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From the #1 New York Times bestselling author, a thrilling and addictive new novel--a prequel to The Pillars of the Earth--set in England at the dawn of a new era: the Middle Ages It is 997 CE, the end of the Dark Ages. England is facing attacks from the Welsh in the west and the Vikings in the east. Those in power bend justice according to their will, regardless of ordinary people and often in conflict with the king. Without a clear rule of law, chaos reigns. In these turbulent times, three characters find their lives intertwined. A young boatbuilder's life is turned upside down when the only home he's ever known is raided by Vikings, forcing him and his family to move and start their lives anew in a small hamlet where he does not fit in. . . . A Norman noblewoman marries for love, following her husband across the sea to a new land, but the customs of her husband's homeland are shockingly different, and as she begins to realize that everyone around her is engaged in a constant, brutal battle for power, it becomes clear that a single misstep could be catastrophic. . . . A monk dreams of transforming his humble abbey into a center of learning that will be admired throughout Europe. And each in turn comes into dangerous conflict with a clever and ruthless bishop who will do anything to increase his wealth and power. Thirty years ago, Ken Follett published his most popular novel, The Pillars of the Earth. Now, Follett's masterful new prequel The Evening and the Morning takes us on an epic journey into a historical past rich with ambition and rivalry, death and birth, love and hate, that will end where The Pillars of the Earth begins.
- ISBN-13: 9780525954989
- ISBN-10: 0525954988
- Publisher: Viking
- Publish Date: September 2020
- Dimensions: 9.4 x 6.5 x 1.9 inches
- Shipping Weight: 2.7 pounds
- Page Count: 928
Shelf Life: A home full of books
It’s been 30 years since the publication of The Pillars of the Earth, Welsh author Ken Follett’s enormously beloved novel about the building of a Gothic cathedral, and the publication of its highly anticipated prequel, The Evening and the Morning, is cause for much fanfare. Set at the end of the Dark Ages, the nearly 500 years of incredibly slow progress that came after the fall of the Roman Empire, it follows three figures during this period of immense change. It’s a hefty, expansive epic worthy of deep reading by history fans. To celebrate this momentous release, we reached out to Follett to learn more about his literary life.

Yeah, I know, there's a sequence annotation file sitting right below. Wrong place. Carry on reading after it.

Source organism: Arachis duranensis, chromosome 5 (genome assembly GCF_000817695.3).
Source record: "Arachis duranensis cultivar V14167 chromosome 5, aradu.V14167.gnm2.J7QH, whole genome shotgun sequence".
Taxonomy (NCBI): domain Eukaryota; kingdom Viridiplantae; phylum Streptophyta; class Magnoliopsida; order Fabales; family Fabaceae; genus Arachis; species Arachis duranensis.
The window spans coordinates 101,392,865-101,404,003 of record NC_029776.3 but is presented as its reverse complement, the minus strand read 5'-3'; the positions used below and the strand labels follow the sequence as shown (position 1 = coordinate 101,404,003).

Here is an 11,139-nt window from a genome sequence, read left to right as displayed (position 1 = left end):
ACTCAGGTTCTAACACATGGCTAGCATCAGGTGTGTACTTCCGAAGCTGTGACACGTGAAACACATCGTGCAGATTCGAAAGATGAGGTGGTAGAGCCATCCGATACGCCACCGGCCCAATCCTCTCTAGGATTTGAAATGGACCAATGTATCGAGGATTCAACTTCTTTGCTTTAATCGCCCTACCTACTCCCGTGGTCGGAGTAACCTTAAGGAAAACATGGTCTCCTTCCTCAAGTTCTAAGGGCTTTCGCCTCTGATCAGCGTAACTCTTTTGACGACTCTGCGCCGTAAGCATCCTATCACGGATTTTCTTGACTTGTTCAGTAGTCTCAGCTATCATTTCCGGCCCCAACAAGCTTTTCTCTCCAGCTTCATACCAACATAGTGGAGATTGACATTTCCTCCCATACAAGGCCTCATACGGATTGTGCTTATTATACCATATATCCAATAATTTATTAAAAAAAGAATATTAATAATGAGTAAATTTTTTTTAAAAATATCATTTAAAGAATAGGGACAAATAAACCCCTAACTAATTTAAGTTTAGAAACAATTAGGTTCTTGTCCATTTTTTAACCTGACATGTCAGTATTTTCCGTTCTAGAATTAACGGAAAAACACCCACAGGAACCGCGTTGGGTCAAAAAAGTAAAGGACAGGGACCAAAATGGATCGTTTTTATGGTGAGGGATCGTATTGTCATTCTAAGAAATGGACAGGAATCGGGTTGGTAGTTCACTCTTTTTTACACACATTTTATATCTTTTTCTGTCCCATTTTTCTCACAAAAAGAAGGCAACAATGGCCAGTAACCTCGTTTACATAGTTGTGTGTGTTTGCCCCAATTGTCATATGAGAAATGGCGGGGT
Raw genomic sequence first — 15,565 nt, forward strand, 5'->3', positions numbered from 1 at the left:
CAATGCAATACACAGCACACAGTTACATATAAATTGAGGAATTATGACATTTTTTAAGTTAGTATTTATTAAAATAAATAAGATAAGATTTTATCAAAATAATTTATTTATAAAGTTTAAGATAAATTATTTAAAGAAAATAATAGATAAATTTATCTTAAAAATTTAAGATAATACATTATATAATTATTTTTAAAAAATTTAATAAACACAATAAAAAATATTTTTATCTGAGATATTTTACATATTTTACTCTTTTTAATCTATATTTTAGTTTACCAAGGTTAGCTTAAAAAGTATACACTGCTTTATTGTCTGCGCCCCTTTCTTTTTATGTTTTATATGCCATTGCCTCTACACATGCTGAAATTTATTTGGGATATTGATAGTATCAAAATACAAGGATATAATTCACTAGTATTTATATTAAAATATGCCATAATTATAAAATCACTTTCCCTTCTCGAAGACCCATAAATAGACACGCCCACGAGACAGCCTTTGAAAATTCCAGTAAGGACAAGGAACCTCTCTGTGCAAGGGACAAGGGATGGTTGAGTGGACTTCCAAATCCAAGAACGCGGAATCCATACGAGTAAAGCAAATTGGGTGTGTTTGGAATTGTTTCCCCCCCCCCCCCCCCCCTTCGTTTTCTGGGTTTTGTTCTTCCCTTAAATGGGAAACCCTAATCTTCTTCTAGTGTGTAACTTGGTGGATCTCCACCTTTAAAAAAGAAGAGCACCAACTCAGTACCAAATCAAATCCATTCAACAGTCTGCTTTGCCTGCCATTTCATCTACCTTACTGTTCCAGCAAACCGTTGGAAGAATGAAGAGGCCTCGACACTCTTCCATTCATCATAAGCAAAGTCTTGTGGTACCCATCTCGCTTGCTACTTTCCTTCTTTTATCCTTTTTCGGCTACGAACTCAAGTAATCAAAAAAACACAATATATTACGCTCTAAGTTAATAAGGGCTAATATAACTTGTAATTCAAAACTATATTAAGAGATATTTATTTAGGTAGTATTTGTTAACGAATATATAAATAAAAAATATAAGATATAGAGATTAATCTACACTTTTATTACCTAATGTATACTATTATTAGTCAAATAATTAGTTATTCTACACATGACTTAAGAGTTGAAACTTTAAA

Tell us about your favorite library from when you were a child.
I’d say that the first big thrill of my life was joining Canton Library in Cardiff at age 7. Canton Library—found on Library Street—is an absolutely stunning building. The philanthropist Andrew Carnegie donated the money for the library, around £5,000 at the time, and it was built on the site of an old market. Carnegie, a Scottish American industrialist, gave away a huge proportion of his fortune, funding more than 650 libraries in the U.K., plus more than 1,500 in America. Undoubtedly, he transformed lives. Canton Library certainly changed mine.
What is on your “bucket list” of bookstores and libraries you’d love to visit but haven’t yet?
The Bibliothèque nationale in Paris. It’s architecturally stunning and contains 40 million items.
While researching your books, has there ever been a surprisingly relevant discovery among the stacks?
When I wrote Eye of the Needle in 1977, I had never been to Scotland, but half the book is set there. However, I could not afford to go on a research trip. The public library in Farnborough, Surrey, had a touring guide to Scotland, which was helpful for a special reason: It was out of date, having been published 30 years earlier—which was perfect for me, because the story is set during the Second World War.
How is your personal library organized?
My own library at home is not big enough for all my books, so the whole house has effectively become a library. I’ve arranged novels alphabetically by author and history books chronologically by subject. This makes everything easy to find. But I periodically run out of space.
What’s the last thing you checked out from your local library or bought at a bookstore?
I haven’t been to a bookstore since March, for obvious reasons, but the last thing I bought was The Book Smugglers of Timbuktu by Charlie English [published in the U.S. under the title The Storied City].
When you enter a bookstore, where do you go first?
The bestsellers table. I want to see who is doing well.
What is your ideal bookstore-browsing snack?
I’m afraid I think it’s bad manners to eat while browsing. Sorry.
Bookstore cats or dogs?
I’m a dogs man.
Author photo © Olivier Favre